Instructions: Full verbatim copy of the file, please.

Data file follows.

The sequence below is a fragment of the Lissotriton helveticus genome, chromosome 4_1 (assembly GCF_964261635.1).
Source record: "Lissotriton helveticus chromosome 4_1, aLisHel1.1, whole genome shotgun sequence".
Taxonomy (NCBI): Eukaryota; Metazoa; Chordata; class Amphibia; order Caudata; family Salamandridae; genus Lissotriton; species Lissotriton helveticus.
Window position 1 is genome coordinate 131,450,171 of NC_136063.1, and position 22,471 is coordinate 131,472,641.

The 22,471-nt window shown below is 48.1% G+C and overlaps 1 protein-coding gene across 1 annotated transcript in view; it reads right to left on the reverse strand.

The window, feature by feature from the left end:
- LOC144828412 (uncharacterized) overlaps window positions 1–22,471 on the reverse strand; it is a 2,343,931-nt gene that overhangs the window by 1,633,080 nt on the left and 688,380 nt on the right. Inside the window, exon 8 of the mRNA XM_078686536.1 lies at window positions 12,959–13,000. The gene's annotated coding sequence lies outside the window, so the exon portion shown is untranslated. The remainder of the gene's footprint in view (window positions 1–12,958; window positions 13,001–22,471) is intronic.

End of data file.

The sequence below is a fragment of the Lissotriton helveticus genome, chromosome 4_1 (assembly GCF_964261635.1).
Source record: "Lissotriton helveticus chromosome 4_1, aLisHel1.1, whole genome shotgun sequence".
Taxonomy (NCBI): Eukaryota; Metazoa; Chordata; class Amphibia; order Caudata; family Salamandridae; genus Lissotriton; species Lissotriton helveticus.
Window position 1 is genome coordinate 131,450,171 of NC_136063.1, and position 22,471 is coordinate 131,472,641.

The 22,471-nt window shown below is 48.1% G+C and overlaps 1 protein-coding gene across 1 annotated transcript in view; it reads right to left on the reverse strand.

The window, feature by feature from the left end:
- LOC144828412 (uncharacterized) overlaps window positions 1–22,471 on the reverse strand; it is a 2,343,931-nt gene that overhangs the window by 1,633,080 nt on the left and 688,380 nt on the right. Inside the window, exon 8 of the mRNA XM_078686536.1 lies at window positions 12,959–13,000. The gene's annotated coding sequence lies outside the window, so the exon portion shown is untranslated. The remainder of the gene's footprint in view (window positions 1–12,958; window positions 13,001–22,471) is intronic.